Organic Rules and Certification

All differences in one table by Subjects

  • Subject Areas
    • Permitted inputs (positive lists)
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Title Description Difference Justification and Comments
Animal fodder, animal origin - UK Soil Association Organic Standards 2005 There is a limited list of feeds of animal origin permitted for feeding to livestock. Certain items on this list are permitted to be fed only to non-herbivores. Soil Association Organic Standards. Paragraph 10.13.23. Soil Association standards are more restrictive than EU Regulation 2092/91. Soil Association standards specify that fish molluscan or crustacean autolysates, hydrolysates and proteolysates obtained by enzyme action, fish oil, and fishmeal may be fed only to non-herbivores. EU Regulation allows feeding of these products to both herbivores and non-herbivores. Feeding fish products to herbivores is incompatible with their innate behaviour and therefore contradicts the principles of care and fairness.
Animal fodder, origin - CH Demeter Standards 2005
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Only in pig and chicken production, purchase of bio-dynamic off-farm fodder (cereals) is unlimited. For all other animals the quantity of purchased fodder must not exceed 20% of dry matter equivalent of the annual need for each category.
DEMETER standards contain further restrictions since the standard limits the purchase of fodder at 20% (related to the yearly dry matter equivalent needed for each animal category). Only for pig and chicken rearing are no limits set. The EU Regulation 2092/91 requires 50% of the fodder to be grown on the farm if feasible, and if not it should be purchased from other organic farms. The self supply with fodder for ruminants is a principle aim within a bio-dynamic farm. The production of enough roughage adds to a closed and balanced production cycle within the operation and therefore purchase of fodder is restricted for ruminants.
Cleaning agents - SE KRAV 2006
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Cleaning agents used for cleaning of all kind of facilities and equipment (areas for production, processing, handling and storages) shall be eco-labeled if available. If there is no environmental labeled product avaiable the Precautionary Principle shall be used. (KRAV Standards paragraph 2.12.10.)
In EU Regulation 2092/91 there is a list of products allowed for cleaning and disinfection of buildings for animal husbandry but not for areas for storing, handling or processing. The standards requires the use of the most environmental friendly product whenever possible in all kind of production. In Sweden there are two systems for eco labelling of cleaning agents, mainly for use in private homes but some are also for professional use.
Fertilizers, origin - UK Soil Association Organic Standards 2005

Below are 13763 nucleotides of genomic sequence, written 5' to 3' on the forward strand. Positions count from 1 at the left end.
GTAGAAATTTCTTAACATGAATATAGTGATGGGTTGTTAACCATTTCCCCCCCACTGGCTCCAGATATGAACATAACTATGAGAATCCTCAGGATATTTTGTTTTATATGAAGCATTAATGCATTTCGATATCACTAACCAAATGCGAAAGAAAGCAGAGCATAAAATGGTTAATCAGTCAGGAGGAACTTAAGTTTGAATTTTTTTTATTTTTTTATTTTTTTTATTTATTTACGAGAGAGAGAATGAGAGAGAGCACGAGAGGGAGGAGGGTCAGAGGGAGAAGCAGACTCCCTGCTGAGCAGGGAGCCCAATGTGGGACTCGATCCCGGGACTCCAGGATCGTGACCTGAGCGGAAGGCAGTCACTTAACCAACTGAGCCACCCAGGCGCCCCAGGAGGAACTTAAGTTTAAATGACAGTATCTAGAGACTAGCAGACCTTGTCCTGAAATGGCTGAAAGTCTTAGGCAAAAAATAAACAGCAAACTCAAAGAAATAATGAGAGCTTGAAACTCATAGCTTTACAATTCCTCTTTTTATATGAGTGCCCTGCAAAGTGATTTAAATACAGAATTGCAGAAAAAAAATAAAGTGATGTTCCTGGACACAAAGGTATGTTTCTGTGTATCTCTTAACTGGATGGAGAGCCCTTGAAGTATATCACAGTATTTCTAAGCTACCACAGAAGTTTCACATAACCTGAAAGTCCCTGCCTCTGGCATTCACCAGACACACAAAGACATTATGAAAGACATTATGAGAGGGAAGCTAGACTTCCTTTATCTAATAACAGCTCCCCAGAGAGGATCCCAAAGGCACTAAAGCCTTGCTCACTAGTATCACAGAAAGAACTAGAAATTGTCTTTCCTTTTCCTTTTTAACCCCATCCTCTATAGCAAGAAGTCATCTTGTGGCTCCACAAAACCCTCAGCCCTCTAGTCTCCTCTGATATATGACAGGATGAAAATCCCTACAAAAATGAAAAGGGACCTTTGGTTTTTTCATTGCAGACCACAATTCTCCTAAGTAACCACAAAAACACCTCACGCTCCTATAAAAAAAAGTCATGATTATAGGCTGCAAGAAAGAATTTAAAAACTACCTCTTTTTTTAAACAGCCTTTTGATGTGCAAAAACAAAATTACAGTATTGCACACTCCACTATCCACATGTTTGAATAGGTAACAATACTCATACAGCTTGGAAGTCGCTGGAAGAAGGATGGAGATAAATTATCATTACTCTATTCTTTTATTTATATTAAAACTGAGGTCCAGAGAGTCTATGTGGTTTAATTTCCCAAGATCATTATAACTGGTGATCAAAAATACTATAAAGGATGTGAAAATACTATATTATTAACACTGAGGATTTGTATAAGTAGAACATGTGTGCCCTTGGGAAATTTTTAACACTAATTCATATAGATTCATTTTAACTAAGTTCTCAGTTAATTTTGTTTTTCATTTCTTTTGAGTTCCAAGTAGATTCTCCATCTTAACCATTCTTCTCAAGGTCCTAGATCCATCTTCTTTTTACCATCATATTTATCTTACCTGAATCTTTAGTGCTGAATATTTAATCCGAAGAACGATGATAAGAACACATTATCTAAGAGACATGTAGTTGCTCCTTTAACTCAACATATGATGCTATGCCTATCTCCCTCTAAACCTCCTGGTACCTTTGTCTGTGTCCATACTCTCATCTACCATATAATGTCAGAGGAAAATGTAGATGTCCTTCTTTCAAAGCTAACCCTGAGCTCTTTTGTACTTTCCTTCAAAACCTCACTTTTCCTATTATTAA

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Soil Association permission is required to use non-organic animal manure or plant waste, which must be used only as a complement to the soil fertility management. Permission will be granted only if information is provided about the material and why it is needed. The types of non-organic agricultural and food by-products that may be used are subject to detailed, specified restrictions, regarding the stocking densities and husbandry systems, as well as the stacking or composting of the material. These include straw, farmyard manure, stable manure, poultry manure (from certain production systems with specified maximum stocking densities for each), straw-based pig manure, food processing by-products, plant wastes and by-products, as well as non-organic slurry, mushroom composts and worm composts from the systems specified. Dirty water from non-organic systems may be applied to in-conversion land. In addition, the Soil Association standards specify that non-organic slurry must have been aerated, pig and poultry manure must have been properly composted, stacked for 12 months, or stacked for 6 months and turned twice, and other non-organic livestock manure and plant waste must have been stacked for half the above-mentioned times or properly composted. Soil Association may request a soil or manure analysis to check the heavy metal levels. (Soil Association Organic Standards. Paragraphs 4.7.5-4.7.7 and 4.7.17.)
Soil Association standards specify that only certain types of manure and plant wastes from non-organic production or processing systems may be permitted to complement soil fertility management. EU Regulation 2092/91 specifies "need recognised by the inspection body". The Soil Association standards aim to avoid providing an organic farming demand for manure products of livestock systems where the animal welfare is compromised by lack of bedding, or by excessive stocking densities or movement restrictions. Soil Association standards try to avoid potential organic consumer health problems by requiring composting or stacking time for the degradation of residues of prohibited inputs or veterinary medicines before application of non-organic manure and plant wastes to organic crops. Consumer health and long-term soil fertility concerns are the reasons why analysis may be required for heavy metal levels.